Because of the different floor plates, the trusses, and all the glass, Finne’s plan had to be very carefully engineered. One false move by Starr, and the entire frame could be thrown off. But neither Starr nor the Davises doubt that Finne did the right thing. Light pours into the cherry-trimmed main level, thanks to the clerestories accommodated by the inverted roof. “One wing faces east for the morning sun and the other faces west for the midday and evening sun,” says Bob Davis. “So we get a lot of light.”

The fir posts and trusses define different areas within the large central living space, eliminating the need for light-blocking walls. They also combine with the red oak floors and cherry cabinetry to create a warm, cozy atmosphere—no easy feat where lots of glass and 18-foot ceilings are involved. Finne feels that natural materials like wood and stone help make Modern design more approachable. “When we’d talk about the house with the Davises, we kept coming back to the emotional value of the materials,” he says. “The stone has a heavy, weighted quality; it grounds the house both physically and emotionally. The Davises were slightly nervous about going Modern, but I think the way we were talking about materials reassured them.” His office built models of the project, which helped the couple visualize the end result and feel more comfortable with the design process.

Another assurance the clients wanted was the knowledge that they’d always be able to get around their house easily. “I was 65, so that was a factor,” says Bob Davis. Finne complied by making every doorway 3 feet across, wide enough for a wheelchair. The master bedroom and laundry room are on the same floor as the main living area, which encompasses the kitchen, living, and dining rooms; the master wing connects to the public spaces through a glass-backed entry hall. The Davises and their visitors can access the three downstairs guest bedrooms via an elevator installed discreetly next to the front door. A wheelchair ramp leads from the garage into the entry hall. “We don’t need any of it now, but it’s nice to know it’s there if we ever do,” Clari Davis says. Radiant-floor heating helps keep her asthma in check, since it doesn’t blow dust around the way forced-air heat does.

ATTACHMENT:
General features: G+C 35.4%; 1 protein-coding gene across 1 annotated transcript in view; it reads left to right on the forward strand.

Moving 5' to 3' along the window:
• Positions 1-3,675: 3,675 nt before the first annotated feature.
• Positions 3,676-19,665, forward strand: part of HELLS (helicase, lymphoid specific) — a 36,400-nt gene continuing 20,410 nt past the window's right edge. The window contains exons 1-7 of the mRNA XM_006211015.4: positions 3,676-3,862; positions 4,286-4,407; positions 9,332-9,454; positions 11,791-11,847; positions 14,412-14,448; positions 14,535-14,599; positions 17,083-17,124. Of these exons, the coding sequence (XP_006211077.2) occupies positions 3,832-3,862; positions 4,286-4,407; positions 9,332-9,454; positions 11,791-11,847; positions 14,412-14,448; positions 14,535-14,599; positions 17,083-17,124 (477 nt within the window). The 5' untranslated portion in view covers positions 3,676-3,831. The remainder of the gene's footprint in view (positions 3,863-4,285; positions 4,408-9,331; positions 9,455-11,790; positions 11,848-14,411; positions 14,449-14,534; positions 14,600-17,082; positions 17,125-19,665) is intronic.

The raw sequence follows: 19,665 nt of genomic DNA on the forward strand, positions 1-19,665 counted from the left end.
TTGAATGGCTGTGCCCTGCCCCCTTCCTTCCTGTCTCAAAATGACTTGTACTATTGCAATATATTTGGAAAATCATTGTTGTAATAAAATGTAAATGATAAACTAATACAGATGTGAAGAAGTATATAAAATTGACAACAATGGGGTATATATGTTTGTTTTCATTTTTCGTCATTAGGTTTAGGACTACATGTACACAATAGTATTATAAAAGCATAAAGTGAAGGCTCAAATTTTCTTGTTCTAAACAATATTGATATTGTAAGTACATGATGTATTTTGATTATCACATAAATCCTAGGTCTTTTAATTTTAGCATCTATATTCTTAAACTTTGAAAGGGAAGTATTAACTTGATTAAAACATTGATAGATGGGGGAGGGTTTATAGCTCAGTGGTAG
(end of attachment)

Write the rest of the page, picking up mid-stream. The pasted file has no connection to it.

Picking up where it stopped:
The Davis house is a showcase of custom details—the fine ribbing on all interior doors, cabinets, and molding; the copper light fixtures and fireplace screen; and the intricate, wood-and-metal open-riser staircase. Thick cherry mantelpieces provide suitably sturdy counterparts to the two granite chimneys. And the bathroom floors incorporate a methodically planned configuration of Brazilian slate, Chinese slate, and glass tile.

Exterior detailing also consists of copper, chosen for the rich patina it acquires with exposure to the elements. In fact, all of the exterior materials, such as cedar shingles finished with a semi-transparent stain, granite quarried from nearby Fox Island, and custom concrete pavers, stand up quite well to wind and water. “For me, time is an enriching agent,” Finne says. “I think a house should work with it rather than against it. You can’t get away from the natural environment, and if you try, it will find you.” The house will age comfortably, just as its occupants will.


Project Credits

Builder: Emerald Builders, Bellingham,Wash.; Architect: FINNE Architects, Seattle; Structural engineer: Monte Clark Engineers, Issaquah,Wash.; Geotechnical engineer: GeoEngineers, Seattle; Energy consultant: Ecotope, Seattle; Landscape designer: Star Nursery & Landscaping, Seattle; Living space: 6,500 square feet; Site: .5 acre; Construction cost: Withheld; Photographer: Art Grice.